Has anyone mentioned puffballs yet? They grow on my grandparents' farm, my mom used to sautee them in butter when I was little. We also used to pick black walnuts and blackberries by the bushel I think.
Jessie D is offline  
Old 07-09-2008, 01:27 PM
 
Rhiannon Feimorgan's Avatar
 
Join Date: Aug 2005
Location: Diagonally parked in parallel world
Posts: 4,918
Mentioned: 0 Post(s)
Tagged: 0 Thread(s)
Quoted: 0 Post(s)
Quote:
Originally Posted by Jessie D View Post
Has anyone mentioned puffballs yet? They grow on my grandparents' farm, my mom used to sautee them in butter when I was little. We also used to pick black walnuts and blackberries by the bushel I think.
Puffballs are great. It's important to remember though that they are only good when they are very young. They should be pure white inside when you cut them open. If they have started to go brown inside then you shouldn't eat them.

Let there be beauty and strength, power and compassion, honor and humility, mirth and reverence within you.)0(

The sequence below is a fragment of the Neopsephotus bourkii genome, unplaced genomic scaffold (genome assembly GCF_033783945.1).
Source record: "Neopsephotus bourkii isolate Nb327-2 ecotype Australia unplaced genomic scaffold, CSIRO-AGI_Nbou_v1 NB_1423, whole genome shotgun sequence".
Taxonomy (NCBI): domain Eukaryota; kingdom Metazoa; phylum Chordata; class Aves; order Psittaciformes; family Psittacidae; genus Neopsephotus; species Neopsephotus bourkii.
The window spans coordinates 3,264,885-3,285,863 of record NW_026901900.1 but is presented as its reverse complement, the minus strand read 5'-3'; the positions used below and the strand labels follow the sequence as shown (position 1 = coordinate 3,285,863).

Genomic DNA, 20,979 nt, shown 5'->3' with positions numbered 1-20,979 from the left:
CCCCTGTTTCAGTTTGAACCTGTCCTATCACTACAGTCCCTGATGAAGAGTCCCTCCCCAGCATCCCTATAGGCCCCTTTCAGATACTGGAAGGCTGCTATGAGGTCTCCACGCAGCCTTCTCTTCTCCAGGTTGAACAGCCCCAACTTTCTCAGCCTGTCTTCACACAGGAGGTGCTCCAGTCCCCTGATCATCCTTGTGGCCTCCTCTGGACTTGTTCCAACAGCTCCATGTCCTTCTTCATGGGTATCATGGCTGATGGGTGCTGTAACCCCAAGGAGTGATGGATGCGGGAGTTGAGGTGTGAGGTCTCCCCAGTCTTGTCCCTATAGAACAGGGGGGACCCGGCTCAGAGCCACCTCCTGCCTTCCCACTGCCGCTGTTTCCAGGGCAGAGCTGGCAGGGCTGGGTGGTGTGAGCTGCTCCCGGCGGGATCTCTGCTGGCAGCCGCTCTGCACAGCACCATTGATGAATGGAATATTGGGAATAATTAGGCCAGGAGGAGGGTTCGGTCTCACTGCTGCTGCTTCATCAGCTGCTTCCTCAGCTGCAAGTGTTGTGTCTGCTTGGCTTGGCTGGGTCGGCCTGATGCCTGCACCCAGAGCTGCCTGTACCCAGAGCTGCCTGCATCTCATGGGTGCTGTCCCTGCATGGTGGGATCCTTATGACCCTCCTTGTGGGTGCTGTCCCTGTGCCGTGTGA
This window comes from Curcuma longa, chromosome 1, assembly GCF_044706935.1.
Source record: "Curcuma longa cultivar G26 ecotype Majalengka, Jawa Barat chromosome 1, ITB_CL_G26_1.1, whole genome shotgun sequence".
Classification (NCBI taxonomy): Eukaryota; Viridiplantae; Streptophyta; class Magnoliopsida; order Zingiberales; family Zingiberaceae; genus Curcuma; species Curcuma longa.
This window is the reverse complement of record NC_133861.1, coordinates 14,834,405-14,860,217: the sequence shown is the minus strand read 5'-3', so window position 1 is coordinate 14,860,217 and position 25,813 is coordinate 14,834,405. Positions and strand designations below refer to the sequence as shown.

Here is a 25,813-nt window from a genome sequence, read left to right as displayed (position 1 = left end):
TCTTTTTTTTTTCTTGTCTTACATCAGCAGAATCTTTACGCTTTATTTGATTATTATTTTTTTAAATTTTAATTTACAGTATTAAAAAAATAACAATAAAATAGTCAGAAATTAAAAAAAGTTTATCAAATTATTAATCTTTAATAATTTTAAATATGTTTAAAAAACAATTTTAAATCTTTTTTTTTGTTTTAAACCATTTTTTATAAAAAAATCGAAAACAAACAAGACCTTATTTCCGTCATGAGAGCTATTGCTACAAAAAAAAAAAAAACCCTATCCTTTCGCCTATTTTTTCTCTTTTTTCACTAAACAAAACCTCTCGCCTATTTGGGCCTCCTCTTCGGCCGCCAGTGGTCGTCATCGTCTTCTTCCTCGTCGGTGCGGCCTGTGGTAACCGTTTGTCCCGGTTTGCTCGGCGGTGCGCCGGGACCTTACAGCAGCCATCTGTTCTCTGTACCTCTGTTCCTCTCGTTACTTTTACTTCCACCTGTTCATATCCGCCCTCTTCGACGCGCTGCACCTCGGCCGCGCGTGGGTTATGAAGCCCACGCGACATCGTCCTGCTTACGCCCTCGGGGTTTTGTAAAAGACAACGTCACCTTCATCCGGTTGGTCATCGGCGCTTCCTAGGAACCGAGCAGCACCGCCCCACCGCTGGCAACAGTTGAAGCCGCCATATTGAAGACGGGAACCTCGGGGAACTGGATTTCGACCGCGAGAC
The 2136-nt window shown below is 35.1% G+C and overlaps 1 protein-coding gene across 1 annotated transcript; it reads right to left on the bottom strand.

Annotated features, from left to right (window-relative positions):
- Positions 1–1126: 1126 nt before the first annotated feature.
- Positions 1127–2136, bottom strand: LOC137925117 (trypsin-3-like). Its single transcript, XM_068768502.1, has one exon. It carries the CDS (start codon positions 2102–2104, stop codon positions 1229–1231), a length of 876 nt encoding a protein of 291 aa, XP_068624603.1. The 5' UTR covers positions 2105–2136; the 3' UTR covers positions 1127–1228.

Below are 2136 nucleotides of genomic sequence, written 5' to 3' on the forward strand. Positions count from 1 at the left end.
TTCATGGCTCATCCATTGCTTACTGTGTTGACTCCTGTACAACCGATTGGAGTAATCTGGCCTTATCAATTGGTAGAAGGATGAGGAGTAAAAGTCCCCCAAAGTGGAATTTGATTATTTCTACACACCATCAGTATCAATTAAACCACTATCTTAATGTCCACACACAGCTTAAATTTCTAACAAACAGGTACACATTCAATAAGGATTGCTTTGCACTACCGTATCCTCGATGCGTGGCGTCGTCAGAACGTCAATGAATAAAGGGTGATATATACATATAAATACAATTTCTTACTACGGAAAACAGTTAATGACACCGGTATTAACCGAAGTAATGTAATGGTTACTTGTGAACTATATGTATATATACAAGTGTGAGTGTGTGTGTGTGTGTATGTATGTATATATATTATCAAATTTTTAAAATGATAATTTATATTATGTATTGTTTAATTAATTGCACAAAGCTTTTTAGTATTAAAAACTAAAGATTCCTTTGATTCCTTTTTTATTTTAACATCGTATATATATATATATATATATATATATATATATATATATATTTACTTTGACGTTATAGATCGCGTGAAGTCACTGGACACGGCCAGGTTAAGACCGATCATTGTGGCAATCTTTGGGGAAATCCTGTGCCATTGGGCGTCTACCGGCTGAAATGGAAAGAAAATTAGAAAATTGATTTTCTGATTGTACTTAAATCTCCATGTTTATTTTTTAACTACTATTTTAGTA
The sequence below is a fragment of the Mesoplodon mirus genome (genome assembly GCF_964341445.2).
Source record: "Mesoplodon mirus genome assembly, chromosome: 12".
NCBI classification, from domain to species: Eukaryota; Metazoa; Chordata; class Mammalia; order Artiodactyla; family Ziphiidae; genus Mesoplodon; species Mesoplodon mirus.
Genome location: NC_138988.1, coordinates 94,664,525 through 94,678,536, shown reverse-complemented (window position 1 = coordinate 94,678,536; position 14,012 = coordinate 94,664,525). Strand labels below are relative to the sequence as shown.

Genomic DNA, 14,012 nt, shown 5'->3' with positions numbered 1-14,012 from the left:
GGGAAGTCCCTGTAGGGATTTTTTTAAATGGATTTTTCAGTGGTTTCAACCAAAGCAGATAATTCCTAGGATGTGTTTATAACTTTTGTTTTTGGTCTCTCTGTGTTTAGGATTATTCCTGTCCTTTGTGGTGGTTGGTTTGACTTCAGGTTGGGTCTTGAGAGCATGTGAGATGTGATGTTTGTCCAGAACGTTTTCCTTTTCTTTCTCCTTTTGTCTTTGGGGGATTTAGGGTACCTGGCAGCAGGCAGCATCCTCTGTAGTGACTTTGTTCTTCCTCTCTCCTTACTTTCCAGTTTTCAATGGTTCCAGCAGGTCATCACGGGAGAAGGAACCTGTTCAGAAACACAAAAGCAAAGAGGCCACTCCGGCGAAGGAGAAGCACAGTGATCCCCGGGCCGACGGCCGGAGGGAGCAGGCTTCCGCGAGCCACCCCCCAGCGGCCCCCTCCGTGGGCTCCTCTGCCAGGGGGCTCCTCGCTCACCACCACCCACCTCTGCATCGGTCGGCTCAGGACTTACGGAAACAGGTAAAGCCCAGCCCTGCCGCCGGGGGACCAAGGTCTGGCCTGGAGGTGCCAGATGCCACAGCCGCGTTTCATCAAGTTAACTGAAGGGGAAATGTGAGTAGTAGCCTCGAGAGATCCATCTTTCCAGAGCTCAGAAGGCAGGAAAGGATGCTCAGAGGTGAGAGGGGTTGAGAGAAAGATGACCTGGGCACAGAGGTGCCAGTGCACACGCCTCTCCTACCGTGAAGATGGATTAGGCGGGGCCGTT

Rhiannon Feimorgan is offline  
Old 07-11-2008, 02:50 PM
 
kittywitty's Avatar
 
Join Date: Jul 2005
Location: The Room of Requirement
Posts: 13,061
Mentioned: 1 Post(s)
Tagged: 0 Thread(s)
Quoted: 8 Post(s)
Quote:
Originally Posted by mugglemom View Post
We love wild raspberries but our favorite patch was decimated in some "brush-clearing" recently.
We forage berries, but I'm still learning foraging using The Forager's Harvest I got at the library. Our mulberry bushes near our apt. were just cut down for aesthetic reasons.

AP Mom to 5 knit.gifhomeschool.giftoddler.gif
 
  

kittywitty is offline  
Old 04-30-2014, 03:17 PM
 
Spelling Bee's Avatar
 
Join Date: Apr 2014
Posts: 1
Mentioned: 0 Post(s)
Tagged: 0 Thread(s)
Quoted: 0 Post(s)

Hey if you ever see this, I'm in northern illinois too!! [email protected] :) I'm new to foraging but am in LOVE !!

Spelling Bee is offline  
Old 05-02-2014, 04:32 PM
 
Mylie's Avatar
 
Join Date: Mar 2004
Posts: 1,580
Mentioned: 0 Post(s)
Tagged: 0 Thread(s)
Quoted: 14 Post(s)
We ate planning on hunting Morrels this weekend if the rain ever lets up...I also love picking wild blackberries,strawberries,blueberries and gooseberries smile.gif
Mylie is offline  
Old 05-13-2014, 10:18 AM
 
justmama's Avatar
 
Join Date: Dec 2002
Location: beginning anew
Posts: 5,727
Mentioned: 3 Post(s)
Tagged: 0 Thread(s)
Quoted: 21 Post(s)
Morels grew wild in my old yard. I didn't realize how expensive they really were until last week at the farmers market when the mushroom guy told me. Ans to think I let my kids make mud pies worth mushrooms that cost $59 per pound!